Yes, yes, yes she’s an odious dragon lady who proudly spouted the Republican talking point that we haven’t been attacked since 9/11 (did Dick come up with that one, too? I wish more “journalists” would call all of them on it when they use that bogus argument). And yes she said that the Spanish and English bombings and all the bombs in Iraq were not “ about American interests.”
Boo to all that.
What I liked was that she faced the gay question much better, if not perfectly, than I’ve seen before. If she keeps saying that around, that’s good. It’s progress. And movement. Not enough, but progress.
And she brought a pie.
On (Republican) Language
Such fun fodder for an On Language column, I won’t be holding my breath waiting for William Safire to weigh in on these.
AP note that “Wide Stance” has entered the lexicon:
Among the most famous excuses ever given for questionable behavior, “I have a wide stance” must fall somewhere between the schoolchild’s favorite “the dog ate my homework” and President Clinton’s “I didn’t inhale.”
But Sen. Larry Craig’s contention - made just after his arrest in a restroom sex sting - has permeated the public consciousness, showing up as more than just the punch line to late-night talk show jokes.
The online Urban Dictionary defines “wide stance” as a euphemism for a closeted homosexual. David Kurtz of the blog “Talking Points Memo” called Craig’s wide stance claim “The Best Legal Defense of 2007.” And Beau Jarvis, who writes about wine, travel and food on the blog “Basic Juice,” notes that the phrase has become less than innocent and proposes “cleansing” it by using it to describe a well-balanced wine.
On the other hand, who needs Safire when we’ve got Phil Nugent:
By now, it’s clear that “We don’t torture” is going to be George Bush’s equivalent to “I am not a crook” or “I did not have sexual relations with that woman"--an embarrassingly transparent, obviously untrue statement that the speaker never would have even made in the first place if he hadn’t been obligated to deny something that everybody had already figured out was the case… George Bush is supposed to be our self-styled Mr. Grim Reality, President Bauer. Why the hell is he denying that we do what he must know his most hardcore supporters worship him for having the balls to do? Why doesn’t he respond to questions about whether we torture by barking “Damn straight,” and then pulling a former Gitmo resident’s spleen out of his jacket pocket to gnaw?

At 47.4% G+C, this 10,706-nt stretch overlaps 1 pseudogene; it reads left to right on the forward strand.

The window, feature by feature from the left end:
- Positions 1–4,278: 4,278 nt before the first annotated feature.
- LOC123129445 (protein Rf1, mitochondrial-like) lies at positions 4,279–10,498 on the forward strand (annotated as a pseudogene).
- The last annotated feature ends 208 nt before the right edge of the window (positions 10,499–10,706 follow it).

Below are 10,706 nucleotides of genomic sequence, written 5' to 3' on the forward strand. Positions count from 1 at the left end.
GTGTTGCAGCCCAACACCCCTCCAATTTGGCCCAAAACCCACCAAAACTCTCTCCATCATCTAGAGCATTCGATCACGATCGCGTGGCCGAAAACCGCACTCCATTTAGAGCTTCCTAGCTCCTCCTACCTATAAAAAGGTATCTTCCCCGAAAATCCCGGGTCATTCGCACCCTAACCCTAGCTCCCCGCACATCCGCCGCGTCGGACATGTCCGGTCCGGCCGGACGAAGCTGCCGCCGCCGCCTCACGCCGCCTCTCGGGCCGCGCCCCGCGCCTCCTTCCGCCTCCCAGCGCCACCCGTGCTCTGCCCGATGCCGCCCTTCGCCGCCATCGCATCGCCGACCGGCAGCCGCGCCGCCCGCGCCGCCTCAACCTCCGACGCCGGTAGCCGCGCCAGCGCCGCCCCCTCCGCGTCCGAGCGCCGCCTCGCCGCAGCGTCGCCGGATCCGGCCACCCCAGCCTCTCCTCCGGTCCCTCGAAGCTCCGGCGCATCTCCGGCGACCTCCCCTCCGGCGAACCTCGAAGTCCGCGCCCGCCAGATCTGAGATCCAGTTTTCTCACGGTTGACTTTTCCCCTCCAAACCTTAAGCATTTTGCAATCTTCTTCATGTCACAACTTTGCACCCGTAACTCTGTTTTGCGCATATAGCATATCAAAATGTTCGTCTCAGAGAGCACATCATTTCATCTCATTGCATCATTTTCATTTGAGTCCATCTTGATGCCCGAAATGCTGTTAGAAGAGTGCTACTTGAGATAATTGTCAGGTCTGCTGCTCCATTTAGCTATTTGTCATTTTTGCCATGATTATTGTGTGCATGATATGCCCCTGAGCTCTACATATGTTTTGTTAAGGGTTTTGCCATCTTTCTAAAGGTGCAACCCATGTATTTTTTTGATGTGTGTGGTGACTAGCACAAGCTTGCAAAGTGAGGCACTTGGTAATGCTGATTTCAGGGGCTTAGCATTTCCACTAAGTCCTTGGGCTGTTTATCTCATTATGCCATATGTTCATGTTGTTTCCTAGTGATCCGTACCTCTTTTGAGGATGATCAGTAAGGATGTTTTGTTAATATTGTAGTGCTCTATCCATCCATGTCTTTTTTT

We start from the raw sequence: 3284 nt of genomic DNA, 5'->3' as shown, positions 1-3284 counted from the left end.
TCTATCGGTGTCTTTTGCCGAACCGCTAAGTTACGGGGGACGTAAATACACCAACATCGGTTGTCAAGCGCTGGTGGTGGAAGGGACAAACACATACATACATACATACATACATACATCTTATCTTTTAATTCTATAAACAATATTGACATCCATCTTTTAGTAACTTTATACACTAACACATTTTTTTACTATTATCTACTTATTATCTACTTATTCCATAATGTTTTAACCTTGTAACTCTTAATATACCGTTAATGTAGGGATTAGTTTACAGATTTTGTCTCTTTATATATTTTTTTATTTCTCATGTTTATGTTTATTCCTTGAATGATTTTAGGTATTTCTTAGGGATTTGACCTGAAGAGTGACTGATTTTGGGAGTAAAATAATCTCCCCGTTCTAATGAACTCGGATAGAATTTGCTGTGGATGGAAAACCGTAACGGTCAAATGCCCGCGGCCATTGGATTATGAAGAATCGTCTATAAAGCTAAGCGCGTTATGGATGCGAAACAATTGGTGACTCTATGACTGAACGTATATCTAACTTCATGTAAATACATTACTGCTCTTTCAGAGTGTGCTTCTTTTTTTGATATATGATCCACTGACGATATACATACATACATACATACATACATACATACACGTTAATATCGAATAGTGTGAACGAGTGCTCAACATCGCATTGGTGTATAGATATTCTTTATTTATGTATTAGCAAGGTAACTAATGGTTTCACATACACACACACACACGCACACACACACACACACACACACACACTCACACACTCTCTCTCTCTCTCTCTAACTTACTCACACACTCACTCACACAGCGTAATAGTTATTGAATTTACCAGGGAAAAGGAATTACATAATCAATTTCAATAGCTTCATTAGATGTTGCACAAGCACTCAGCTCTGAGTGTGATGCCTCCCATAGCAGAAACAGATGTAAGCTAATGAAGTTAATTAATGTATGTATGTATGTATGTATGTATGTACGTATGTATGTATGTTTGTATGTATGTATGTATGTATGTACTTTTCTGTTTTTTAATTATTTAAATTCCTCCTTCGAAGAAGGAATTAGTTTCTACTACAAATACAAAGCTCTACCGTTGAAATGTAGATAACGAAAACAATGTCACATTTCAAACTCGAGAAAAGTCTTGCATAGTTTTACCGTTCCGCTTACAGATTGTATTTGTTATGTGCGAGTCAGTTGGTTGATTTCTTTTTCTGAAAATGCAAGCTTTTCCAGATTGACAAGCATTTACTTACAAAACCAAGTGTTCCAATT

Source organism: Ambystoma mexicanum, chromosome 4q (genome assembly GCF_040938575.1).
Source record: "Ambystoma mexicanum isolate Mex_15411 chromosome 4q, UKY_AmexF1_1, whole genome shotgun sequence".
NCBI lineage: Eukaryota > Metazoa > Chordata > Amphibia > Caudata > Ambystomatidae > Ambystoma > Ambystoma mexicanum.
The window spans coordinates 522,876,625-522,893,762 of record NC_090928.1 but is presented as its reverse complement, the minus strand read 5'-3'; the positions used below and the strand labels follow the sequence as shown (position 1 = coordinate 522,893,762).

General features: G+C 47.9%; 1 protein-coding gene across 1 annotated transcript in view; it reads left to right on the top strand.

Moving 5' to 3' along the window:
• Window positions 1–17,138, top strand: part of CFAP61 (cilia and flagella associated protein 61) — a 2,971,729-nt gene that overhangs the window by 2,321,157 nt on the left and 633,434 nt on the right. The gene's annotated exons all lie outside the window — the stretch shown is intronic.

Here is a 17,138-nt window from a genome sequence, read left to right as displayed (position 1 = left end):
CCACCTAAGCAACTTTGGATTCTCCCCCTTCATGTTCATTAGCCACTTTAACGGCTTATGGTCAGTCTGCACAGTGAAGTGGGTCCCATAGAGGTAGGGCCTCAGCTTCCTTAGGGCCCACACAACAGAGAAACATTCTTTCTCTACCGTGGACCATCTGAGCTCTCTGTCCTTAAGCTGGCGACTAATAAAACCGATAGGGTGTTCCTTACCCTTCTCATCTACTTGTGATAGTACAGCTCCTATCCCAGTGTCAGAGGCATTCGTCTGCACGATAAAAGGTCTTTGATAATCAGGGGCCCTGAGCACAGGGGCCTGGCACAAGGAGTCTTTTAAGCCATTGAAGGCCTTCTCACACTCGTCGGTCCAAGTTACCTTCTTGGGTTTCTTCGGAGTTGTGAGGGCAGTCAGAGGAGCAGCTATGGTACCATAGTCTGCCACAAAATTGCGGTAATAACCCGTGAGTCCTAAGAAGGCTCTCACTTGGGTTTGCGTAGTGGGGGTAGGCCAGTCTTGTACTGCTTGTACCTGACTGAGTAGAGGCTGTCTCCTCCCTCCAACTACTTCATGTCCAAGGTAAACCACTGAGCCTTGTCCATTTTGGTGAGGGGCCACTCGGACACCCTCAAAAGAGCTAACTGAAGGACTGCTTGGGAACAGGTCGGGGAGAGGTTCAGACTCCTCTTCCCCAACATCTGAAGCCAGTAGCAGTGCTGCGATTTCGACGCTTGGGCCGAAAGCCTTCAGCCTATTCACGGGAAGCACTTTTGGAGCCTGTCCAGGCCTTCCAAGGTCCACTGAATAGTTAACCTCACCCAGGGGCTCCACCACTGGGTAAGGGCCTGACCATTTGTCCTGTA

At some point, every politician is put in the position of having to flatly deny that he’s doing what he’s doing, but few of us have made that the automatic life choice that Bush has. Whether he’s demonstrating his patriotism and support for the Vietnam war by not showing up for his service in the Texas Air National Guard, showing off his Christian charity by rubber-stamping orders to keep the assembly line that is Texas’s Death Row industry rolling along smoothly, or denying health care to children to show how much he loves kids, he’s never had any problem with maintaining a total disconnect between his actions and what he says they reveal about what’s in his heart.
Hedwig and the angry inch - midnight radio
The show played forever downtown to raves from everyone I know and still I never saw it. Until last night… on DVD… from Blockbuster of all places…